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Where does ISR 1000 series router come in the timeline of ISR router segment? How different is it from ISR G1/G2?

dalakshm
Cisco Employee
Cisco Employee

Hi,

 

I am trying to understand CISCO product line up.

And in which I am going through the router lineup, specifically ISR routers

So i understood, ISR G1 (1800, 2800, 3800) was rolled by cisco initially,

and then cisco rolled out next generation devices under the category ISR G2 (800, 1900, 2900, 3900), which were more powerful than its predecessors and came to market as their replacement.

Then the latest ones in the ISR segment is ISR 4000 series routers (4200, 4300, 4400), which are more powerful than ISR G2.

 

Below image shows the evolution of ISR routers-

 

Cisco-ISR-4000-Series-chart.png

 

I also came across a series called ISR 1000 under ISR segment (1111x, 111x, 1101 and 1109). Would like to know, where in the timeline of ISR devices does this fall into? And how does performance compare with G1/G2/4k?

8 Replies 8

Leo Laohoo
Hall of Fame
Hall of Fame

@dalakshm wrote:

Would like to know, where in the timeline of ISR devices does this fall into? And how does performance compare with G1/G2/4k?


The ISR 1100 is the direct replacement for the 800-series router (and because Cisco has ran out of numbers for the new model).  There is no way to compare the 1100 with the 4400 in terms of bandwidth, memory, CPU and network modules.  

The ISR 1100 was first announced in 1Q of 2018.

 

Hi leo,

 

Thanks for the response.

So for all the variants of ISR G2 except ISR 800 (ie, 1900, 2900, 3900), ISR 4k has replacements (4200, 4300, 4400)

And for (ISR 800) - (ISR 900 and ISR 1000s) are the replacements.

Did I understand it right?

 

Thanks and regards,

Darshan L.

ISR G2 will be replaced by the ISR 4K
The 800-series router will be replaced by the ISR 1K (to be confused with the ASR 1K).

Hi Leo,

 

Even ISR 800 series fall under ISR G2 only is it?

 

Thanks and regards,

Darshan L.

Yes and no.

Newer series platforms generally offer more "performance" for the series they replace. This means for the same traffic load, a newer "lower" model series might replace an older "higher" series model. Also, Cisco sometimes adds new models, also offering more performance, to an existing series. These might preclude the need to upgrade to a "higher" series at all.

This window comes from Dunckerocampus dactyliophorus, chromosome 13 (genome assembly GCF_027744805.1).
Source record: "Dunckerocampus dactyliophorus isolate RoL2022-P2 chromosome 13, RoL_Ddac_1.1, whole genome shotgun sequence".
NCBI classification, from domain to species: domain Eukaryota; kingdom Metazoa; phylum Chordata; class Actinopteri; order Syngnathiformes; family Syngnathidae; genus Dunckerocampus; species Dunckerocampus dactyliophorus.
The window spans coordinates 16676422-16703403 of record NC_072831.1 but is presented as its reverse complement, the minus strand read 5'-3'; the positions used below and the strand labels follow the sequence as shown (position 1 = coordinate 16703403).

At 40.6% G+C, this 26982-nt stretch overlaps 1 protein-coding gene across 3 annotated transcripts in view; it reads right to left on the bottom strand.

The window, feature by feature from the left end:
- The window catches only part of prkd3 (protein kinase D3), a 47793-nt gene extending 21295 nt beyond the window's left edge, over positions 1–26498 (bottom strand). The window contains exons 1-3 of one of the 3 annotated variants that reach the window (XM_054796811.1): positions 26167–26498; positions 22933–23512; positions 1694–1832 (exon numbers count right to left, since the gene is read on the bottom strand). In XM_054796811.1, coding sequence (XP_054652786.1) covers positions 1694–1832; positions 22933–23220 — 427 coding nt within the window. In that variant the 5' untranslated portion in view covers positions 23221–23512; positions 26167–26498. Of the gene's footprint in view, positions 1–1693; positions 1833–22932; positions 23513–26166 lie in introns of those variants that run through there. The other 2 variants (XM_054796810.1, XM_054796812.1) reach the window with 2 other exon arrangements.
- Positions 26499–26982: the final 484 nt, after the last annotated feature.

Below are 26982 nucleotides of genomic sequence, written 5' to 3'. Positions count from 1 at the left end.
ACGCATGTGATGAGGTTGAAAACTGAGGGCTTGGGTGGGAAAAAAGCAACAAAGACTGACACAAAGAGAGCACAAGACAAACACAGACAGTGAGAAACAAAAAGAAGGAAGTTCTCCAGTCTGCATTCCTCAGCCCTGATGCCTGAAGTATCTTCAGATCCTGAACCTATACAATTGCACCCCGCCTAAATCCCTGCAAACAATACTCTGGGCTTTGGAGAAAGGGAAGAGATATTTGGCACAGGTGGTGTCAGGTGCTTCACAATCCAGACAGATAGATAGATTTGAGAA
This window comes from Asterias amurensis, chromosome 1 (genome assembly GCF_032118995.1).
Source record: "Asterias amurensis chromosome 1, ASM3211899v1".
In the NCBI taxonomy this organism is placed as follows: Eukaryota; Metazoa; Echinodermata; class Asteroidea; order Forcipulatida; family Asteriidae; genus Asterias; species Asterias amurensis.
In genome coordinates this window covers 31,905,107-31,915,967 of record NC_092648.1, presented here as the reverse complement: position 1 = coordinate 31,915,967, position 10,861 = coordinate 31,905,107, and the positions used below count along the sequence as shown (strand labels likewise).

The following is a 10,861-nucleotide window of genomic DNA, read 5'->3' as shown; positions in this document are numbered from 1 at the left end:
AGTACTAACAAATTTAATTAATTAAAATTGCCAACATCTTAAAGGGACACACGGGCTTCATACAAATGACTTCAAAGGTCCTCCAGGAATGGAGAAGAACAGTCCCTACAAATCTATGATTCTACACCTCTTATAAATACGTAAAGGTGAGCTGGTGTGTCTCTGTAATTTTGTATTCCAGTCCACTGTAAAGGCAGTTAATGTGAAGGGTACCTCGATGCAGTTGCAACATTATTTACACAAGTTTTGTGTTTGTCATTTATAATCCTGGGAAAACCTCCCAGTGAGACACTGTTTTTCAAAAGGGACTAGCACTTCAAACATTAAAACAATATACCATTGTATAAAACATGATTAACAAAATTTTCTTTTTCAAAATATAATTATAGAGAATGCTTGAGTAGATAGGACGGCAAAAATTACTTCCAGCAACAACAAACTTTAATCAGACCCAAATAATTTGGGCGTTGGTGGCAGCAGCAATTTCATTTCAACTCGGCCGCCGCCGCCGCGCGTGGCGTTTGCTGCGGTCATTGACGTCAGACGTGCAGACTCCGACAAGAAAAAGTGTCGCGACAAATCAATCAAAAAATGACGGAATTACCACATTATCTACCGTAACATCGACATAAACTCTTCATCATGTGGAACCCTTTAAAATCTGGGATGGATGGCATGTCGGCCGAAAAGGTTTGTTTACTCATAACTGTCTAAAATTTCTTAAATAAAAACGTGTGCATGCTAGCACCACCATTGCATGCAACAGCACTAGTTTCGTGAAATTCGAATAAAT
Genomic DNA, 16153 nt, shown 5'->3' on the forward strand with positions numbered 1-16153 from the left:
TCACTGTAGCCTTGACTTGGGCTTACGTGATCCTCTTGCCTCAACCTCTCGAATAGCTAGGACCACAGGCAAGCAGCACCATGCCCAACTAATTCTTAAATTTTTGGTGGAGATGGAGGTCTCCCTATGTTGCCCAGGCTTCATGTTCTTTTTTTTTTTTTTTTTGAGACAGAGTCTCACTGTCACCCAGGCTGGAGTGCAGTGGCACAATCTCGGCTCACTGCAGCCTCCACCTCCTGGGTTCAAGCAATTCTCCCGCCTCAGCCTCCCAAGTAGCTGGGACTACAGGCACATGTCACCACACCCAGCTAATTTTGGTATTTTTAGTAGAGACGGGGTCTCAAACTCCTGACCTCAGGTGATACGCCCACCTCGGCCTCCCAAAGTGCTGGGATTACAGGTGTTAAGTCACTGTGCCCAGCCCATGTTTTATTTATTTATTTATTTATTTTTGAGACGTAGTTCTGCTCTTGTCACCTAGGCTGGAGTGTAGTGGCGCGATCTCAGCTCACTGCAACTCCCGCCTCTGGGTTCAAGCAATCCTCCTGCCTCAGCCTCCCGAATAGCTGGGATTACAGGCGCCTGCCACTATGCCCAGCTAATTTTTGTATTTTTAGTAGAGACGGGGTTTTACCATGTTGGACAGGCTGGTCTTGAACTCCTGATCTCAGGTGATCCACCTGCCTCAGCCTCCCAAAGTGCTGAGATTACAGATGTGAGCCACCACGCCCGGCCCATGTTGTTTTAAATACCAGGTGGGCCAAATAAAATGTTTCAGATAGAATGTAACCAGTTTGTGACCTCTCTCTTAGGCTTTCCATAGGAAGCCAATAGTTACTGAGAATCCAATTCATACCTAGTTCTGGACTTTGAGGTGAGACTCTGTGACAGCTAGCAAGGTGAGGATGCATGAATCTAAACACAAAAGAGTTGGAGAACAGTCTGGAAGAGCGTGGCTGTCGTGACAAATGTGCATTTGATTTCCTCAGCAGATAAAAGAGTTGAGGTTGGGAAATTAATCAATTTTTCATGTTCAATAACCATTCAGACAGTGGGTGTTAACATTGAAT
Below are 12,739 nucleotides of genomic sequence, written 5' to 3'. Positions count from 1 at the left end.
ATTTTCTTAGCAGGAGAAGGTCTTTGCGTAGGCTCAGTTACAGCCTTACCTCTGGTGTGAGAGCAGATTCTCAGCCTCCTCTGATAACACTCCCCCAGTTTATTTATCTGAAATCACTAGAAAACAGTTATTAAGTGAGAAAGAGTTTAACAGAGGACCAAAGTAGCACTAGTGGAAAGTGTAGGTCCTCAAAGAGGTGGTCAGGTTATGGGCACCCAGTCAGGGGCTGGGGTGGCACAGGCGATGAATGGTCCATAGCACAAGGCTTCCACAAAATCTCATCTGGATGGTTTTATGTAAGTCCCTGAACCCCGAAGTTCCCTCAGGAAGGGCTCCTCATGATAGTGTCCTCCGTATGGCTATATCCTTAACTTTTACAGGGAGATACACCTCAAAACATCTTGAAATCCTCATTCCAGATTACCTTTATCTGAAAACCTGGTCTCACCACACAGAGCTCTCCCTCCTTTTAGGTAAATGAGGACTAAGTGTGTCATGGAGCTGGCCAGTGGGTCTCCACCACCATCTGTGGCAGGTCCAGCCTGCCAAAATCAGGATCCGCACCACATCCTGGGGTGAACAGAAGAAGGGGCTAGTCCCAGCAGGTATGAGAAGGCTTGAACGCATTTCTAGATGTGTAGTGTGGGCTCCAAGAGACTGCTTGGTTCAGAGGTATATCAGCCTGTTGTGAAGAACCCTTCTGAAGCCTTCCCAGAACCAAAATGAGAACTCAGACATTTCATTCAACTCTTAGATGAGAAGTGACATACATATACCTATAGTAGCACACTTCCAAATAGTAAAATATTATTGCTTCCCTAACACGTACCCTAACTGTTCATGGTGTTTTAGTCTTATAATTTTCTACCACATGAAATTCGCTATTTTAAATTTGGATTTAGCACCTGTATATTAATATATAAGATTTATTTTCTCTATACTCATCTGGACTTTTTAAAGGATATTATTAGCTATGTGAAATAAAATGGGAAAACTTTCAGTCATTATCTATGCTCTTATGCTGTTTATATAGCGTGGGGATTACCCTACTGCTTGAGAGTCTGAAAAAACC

So, it boils down to, whenever selecting a Cisco router, select what you need to meet your service requirements. I.e. avoid thinking a 29xx should be replaced by a 42xx or a 39xx should be replaced by a 43xx.

With Cisco's new "boost" licenses for the 4xxx ISRs, you might be able to "downsize" a model even more, as the full capacity of the router is available. I.e. what might have required a 44xx might only now require a 42xx.


@Joseph W. Doherty wrote:
Yes and no.

For what part of my conversation did you mean, "yes and no"?

 

Thanks and regards,

Darshan L.

If you believe there's a one-for-one series replacement. For example, an 1100 series might replace an 800, 1900, 2500, 2600, etc. series model. Although you can say different series are targeted at different market segments.

Timelines introductions are simple, but again, sometimes Cisco keeps a series alive by introducing new models in the series and there's often much overlap when you look at "performance". The "boost" license in the 4000 ISR series, makes a huge difference in where you might use different models.

Joseph W. Doherty
Hall of Fame
Hall of Fame
As Leo notes, the 1000 series, along with perhaps the 900 series, is a possible replacement for the 800 series although they haven't been discontinued yet, I believe.

As to performance, it depends on comparing actual models; often there's some overlap but the higher series models often offer hardware options not available in the lower series models. For example, the 800, 900 and 1000 series aren't too modular.
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